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Mass Mobile Adoption Poses Unexpected Threats

At last, one size will fit all when it comes to user experience . / Credit: 1000 Words / Shutterstock.com

Will 2013 be the year that upstart mobile devices such as tablet computers and smartphones rain fire and brimstone on the consumer hardware industry?

Looking at an anticipated jump in worldwide mobile sales this year to 1.2 billion units from 821 million in 2012, industry experts are answering a resounding "Yes." And the repercussions will have a widespread impact well beyond the mobile industry, changing everything from retail and direct mail to medicine and manufacturing.

The one global change that will have an immediate effect of users of all devices is that, at last, one size will fit all when it comes to user experience, according to Mutual Mobile, which develops mobile solutions for businesses.

The responsive web will become the de-facto standard as companies acknowledge that the process of creating and maintaining separate and mobile Web experiences is costly, inconsistent and largely pointless. By the end of the year, every one of the 25 most-visited websites will be fully responsive, offering a scalable approach that creates an optimal experience on every front, Mutual Mobile said.

The consumer electronics industry itself will experience significant decline as a result of the assault of mobile devices, according to Mutual Mobile. As tablet functionality continues to ramp up, these devices will render huge hunks of consumer electronics obsolete. Point-and-shoot cameras, GPS systems and video recorders are just the start. New battle lines are being drawn and hardware manufacturers will either have to start thinking in terms of software or become irrelevant.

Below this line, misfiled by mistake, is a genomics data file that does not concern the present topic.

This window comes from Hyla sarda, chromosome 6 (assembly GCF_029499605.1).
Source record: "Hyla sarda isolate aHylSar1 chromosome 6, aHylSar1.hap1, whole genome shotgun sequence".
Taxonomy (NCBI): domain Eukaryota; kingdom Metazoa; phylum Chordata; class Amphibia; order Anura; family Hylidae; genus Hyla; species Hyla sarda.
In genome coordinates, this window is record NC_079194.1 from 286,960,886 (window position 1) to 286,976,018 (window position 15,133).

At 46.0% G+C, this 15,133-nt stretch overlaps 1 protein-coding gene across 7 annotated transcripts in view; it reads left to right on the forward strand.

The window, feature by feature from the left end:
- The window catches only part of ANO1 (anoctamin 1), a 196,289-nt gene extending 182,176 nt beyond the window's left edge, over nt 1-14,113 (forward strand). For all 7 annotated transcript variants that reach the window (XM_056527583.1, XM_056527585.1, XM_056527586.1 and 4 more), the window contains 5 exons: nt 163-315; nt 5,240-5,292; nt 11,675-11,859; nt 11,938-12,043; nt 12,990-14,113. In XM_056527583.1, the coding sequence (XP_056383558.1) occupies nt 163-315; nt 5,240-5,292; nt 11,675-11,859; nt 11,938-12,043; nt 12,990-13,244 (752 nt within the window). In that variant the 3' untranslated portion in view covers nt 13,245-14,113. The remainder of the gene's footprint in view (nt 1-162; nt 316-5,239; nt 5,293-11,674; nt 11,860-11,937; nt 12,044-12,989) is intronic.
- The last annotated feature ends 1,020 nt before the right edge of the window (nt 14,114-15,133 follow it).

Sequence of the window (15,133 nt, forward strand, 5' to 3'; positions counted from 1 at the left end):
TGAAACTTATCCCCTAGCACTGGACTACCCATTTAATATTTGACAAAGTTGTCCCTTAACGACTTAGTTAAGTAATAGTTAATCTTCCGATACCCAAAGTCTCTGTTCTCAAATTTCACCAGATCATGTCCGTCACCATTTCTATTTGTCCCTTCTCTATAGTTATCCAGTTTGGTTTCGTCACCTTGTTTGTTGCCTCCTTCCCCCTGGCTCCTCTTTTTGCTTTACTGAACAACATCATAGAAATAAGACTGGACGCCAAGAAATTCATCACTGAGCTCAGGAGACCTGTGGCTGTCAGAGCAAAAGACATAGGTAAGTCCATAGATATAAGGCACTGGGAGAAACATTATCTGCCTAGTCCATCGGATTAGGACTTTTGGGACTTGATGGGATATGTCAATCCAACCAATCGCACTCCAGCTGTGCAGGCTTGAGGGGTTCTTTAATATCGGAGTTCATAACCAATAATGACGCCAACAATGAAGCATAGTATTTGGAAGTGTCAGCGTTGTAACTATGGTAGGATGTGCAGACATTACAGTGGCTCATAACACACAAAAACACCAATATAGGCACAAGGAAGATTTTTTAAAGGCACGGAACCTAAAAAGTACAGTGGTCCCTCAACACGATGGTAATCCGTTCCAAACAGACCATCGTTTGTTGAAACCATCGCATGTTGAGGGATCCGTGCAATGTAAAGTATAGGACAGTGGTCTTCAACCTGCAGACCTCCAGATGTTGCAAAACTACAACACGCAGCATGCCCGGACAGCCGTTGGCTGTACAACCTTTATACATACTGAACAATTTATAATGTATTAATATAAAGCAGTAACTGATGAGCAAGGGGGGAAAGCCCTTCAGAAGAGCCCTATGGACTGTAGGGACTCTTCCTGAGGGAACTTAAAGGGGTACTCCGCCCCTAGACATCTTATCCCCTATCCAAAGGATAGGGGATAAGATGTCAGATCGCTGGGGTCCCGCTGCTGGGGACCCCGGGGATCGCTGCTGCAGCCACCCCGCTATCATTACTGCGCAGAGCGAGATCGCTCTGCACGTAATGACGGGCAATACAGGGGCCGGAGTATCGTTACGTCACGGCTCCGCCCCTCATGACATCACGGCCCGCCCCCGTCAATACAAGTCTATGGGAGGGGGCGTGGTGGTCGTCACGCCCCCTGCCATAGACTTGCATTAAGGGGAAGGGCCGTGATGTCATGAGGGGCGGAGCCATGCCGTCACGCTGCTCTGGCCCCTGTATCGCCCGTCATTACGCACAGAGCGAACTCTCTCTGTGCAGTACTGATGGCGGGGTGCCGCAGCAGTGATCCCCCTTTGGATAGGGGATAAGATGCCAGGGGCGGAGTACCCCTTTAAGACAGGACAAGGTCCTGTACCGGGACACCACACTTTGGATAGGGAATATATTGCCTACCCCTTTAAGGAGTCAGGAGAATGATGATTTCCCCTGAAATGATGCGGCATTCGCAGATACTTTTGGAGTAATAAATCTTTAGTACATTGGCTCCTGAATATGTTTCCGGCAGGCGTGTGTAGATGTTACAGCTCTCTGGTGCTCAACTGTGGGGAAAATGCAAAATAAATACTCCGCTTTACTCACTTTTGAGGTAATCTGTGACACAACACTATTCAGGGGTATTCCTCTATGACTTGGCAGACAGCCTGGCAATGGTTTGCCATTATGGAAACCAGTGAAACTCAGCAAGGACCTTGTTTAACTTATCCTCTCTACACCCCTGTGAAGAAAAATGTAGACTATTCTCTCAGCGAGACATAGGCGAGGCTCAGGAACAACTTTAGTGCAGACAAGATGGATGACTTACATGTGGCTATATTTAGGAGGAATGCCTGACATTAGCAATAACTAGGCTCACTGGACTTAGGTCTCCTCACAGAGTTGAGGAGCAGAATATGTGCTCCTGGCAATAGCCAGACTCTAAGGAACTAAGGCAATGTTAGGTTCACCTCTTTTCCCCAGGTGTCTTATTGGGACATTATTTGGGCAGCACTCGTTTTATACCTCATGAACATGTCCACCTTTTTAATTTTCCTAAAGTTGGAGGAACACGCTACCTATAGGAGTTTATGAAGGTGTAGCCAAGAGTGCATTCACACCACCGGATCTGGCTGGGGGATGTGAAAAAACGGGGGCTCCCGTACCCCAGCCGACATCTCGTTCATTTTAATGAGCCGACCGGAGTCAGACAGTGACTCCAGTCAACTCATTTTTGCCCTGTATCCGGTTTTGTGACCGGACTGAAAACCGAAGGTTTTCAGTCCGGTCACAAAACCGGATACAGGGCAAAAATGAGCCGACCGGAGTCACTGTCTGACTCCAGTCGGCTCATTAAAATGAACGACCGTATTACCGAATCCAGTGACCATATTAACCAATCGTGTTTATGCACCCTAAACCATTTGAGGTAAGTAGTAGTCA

The U.S. Postal Service also will take a direct hit in the solar plexus, Mutual Mobile predicts. Email is not only cheaper but more efficient, and now that it can be accessed from mobile devices — anywhere, anytime — the end is near for direct mail and the infrastructure that supports it. The postal service may be older than the U.S., but it's likely to be a thing of the past by 2020, Mutual Mobile believes.

Helping to make sense of this multi-industry sea change, the chief mobile officer will win a seat at the management table, Mutual Mobile said. As companies increasingly embrace mobile as a strategic initiative, the role of chief mobile officer and the creation of centers of mobile excellence will become the key to organizational success, bridging the gap between sales, marketing, customer support and IT.

"Mobile has evolved from being a test project in the marketing department to become a driving force in a new system of engagement with customers, partners and employees," said John Arrow, CEO of Mutual Mobile. "In 2013 mobile will continue its meteoric rise, moving beyond the confines of a handheld device to impact everything in its path."

Reach BusinessNewsDaily senior writer Ned Smith at nsmith@techmedianetwork.com. Follow him on Twitter @nedbsmith. We're also on Facebook & Google+.

Ned Smith

Ned was senior writer at Sweeney Vesty, an international consulting firm, and was Vice President of communications for iQuest Analytics. Before that, he has been a web editor and managed the Internet and intranet sites for Citizens Communications. He began his journalism career as a police reporter with the Roanoke (Va.) Times, and was managing editor of American Way magazine and senior editor of Us. He was a Captain in the U.S. Air Force and has a masters in journalism from the University of Arizona.